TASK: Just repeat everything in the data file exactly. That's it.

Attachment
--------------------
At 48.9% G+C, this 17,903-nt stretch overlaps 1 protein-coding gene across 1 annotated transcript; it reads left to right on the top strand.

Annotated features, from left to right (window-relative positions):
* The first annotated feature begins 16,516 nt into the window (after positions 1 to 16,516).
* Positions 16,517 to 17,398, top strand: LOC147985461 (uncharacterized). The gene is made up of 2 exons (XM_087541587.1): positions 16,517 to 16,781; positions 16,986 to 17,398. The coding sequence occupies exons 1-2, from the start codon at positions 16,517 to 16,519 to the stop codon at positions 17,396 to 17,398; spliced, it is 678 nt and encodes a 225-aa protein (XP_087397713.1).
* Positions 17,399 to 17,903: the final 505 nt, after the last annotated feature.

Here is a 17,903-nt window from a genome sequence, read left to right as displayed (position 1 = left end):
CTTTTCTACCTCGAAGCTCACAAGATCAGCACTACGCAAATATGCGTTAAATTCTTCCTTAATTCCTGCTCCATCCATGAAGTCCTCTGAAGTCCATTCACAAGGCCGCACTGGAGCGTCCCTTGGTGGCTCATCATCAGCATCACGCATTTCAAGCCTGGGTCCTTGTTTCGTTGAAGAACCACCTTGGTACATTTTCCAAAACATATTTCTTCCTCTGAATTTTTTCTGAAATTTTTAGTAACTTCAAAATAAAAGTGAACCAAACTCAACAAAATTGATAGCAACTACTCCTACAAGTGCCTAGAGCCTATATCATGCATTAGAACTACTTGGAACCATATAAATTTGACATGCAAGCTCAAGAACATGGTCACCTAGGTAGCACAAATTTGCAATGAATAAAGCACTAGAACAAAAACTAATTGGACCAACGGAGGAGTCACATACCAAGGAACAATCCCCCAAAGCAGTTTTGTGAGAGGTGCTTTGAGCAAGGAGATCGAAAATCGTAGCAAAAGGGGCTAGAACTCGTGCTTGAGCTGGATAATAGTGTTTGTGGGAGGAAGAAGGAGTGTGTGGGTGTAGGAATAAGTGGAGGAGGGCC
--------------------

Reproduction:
At 48.9% G+C, this 17,903-nt stretch overlaps 1 protein-coding gene across 1 annotated transcript; it reads left to right on the top strand.

Annotated features, from left to right (window-relative positions):
* The first annotated feature begins 16,516 nt into the window (after positions 1 to 16,516).
* Positions 16,517 to 17,398, top strand: LOC147985461 (uncharacterized). The gene is made up of 2 exons (XM_087541587.1): positions 16,517 to 16,781; positions 16,986 to 17,398. The coding sequence occupies exons 1-2, from the start codon at positions 16,517 to 16,519 to the stop codon at positions 17,396 to 17,398; spliced, it is 678 nt and encodes a 225-aa protein (XP_087397713.1).
* Positions 17,399 to 17,903: the final 505 nt, after the last annotated feature.

Here is a 17,903-nt window from a genome sequence, read left to right as displayed (position 1 = left end):
CTTTTCTACCTCGAAGCTCACAAGATCAGCACTACGCAAATATGCGTTAAATTCTTCCTTAATTCCTGCTCCATCCATGAAGTCCTCTGAAGTCCATTCACAAGGCCGCACTGGAGCGTCCCTTGGTGGCTCATCATCAGCATCACGCATTTCAAGCCTGGGTCCTTGTTTCGTTGAAGAACCACCTTGGTACATTTTCCAAAACATATTTCTTCCTCTGAATTTTTTCTGAAATTTTTAGTAACTTCAAAATAAAAGTGAACCAAACTCAACAAAATTGATAGCAACTACTCCTACAAGTGCCTAGAGCCTATATCATGCATTAGAACTACTTGGAACCATATAAATTTGACATGCAAGCTCAAGAACATGGTCACCTAGGTAGCACAAATTTGCAATGAATAAAGCACTAGAACAAAAACTAATTGGACCAACGGAGGAGTCACATACCAAGGAACAATCCCCCAAAGCAGTTTTGTGAGAGGTGCTTTGAGCAAGGAGATCGAAAATCGTAGCAAAAGGGGCTAGAACTCGTGCTTGAGCTGGATAATAGTGTTTGTGGGAGGAAGAAGGAGTGTGTGGGTGTAGGAATAAGTGGAGGAGGGCC